In this post, I’m going to specifically delve into the issue of hunger in America as it relates to senior citizens. Although many may not realize it, senior citizens currently face a vast number of hunger related issues, as one in every six seniors face the threat of hunger and improper nourishment, according to Aging in Place. That’s around 8 million out of the 49 million citizens 65 years of age and older. Due to this fact, it’s reported by AARP that seniors face a healthcare bill of over 130 billion every year because of medical issues relating to hunger. When it comes to where the highest percentage of food insecure senior citizens can be found, it’s best to look directly at both race and class.
In looking at class, Aging in Place cited professor Craig Gunderson of the University of Illinois in stating that the main areas where food insecurity is increasing the most is among Americans making less than $30,000 per year and those between the ages of 60 and 69. A large part of this comes from a decrease in wages and overall net worth, because of the fact that many seniors lost a lot of money when the stock market crashed, and weren’t able to recover as they entered retirement, Gunderson said. In information provided by the National Council on Aging, “⅓ of senior households has no money left over each month or is in debt after meeting essential expenses” (NCOA), further hurting seniors’ fight against hunger.
As for race, African-Americans and Hispanic seniors were found to have the highest rates of food insecurity, according to a 2008 Census Bureau report. When comparing African-American seniors to white seniors, their chances of having some level of food insecurity was at 50% and 16%, respectively. And Hispanic seniors were more likely to experience food security than non-hispanic seniors at a 40% to 17% difference. In taking both of these minority groups together, it was found that someone is more likely to be food insecure if they are widowed, divorced, or living alone.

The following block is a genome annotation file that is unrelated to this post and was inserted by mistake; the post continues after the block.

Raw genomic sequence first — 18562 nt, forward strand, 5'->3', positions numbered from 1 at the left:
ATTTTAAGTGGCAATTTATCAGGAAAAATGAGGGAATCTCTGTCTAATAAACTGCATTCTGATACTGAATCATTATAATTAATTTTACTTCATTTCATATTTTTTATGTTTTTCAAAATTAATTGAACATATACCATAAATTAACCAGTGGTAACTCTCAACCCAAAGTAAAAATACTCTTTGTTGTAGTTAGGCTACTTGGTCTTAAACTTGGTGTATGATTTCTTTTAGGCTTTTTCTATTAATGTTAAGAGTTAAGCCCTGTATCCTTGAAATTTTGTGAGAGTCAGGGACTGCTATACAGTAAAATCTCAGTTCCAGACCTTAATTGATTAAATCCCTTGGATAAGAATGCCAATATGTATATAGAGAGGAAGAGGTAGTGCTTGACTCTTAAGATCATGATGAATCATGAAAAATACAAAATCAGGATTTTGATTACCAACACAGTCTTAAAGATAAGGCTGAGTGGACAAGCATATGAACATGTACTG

Senior hunger in America is a problem though that is only getting worse. Move for Hunger stated that “Senior citizens are the fastest-growing food insecure population in the United States”, and that “For the first time ever, there are more than 10 million older Americans who are unsure of where they will find their next meal” (Move for Hunger). Furthermore, compared to 2001, the fraction of marginal food insecure, food insecure, and very low food secure seniors increased by 27%, 45%, and 100%, in data given by The State of Senior Hunger in America 2016 Annual Report.
The bottom line is that senior hunger in America, though perhaps underreported, is one of the top problems that America faces when it comes to hunger in our country. Hopefully this post helped to illuminate part of the issue. Thank you all for reading.
Beam, Dan. “Food Insecurity Among Senior Citizens Growing As Population Ages” Move For Hunger, 2017.
“Economic Security for Seniors Facts” National Council on Aging, 2018.
“The Fact Behind Senior Hunger” Aging In Place, 2018.
Ziliak, James, et al. “The State of Senior Hunger in America: An Annual Report” Feeding America, 2018.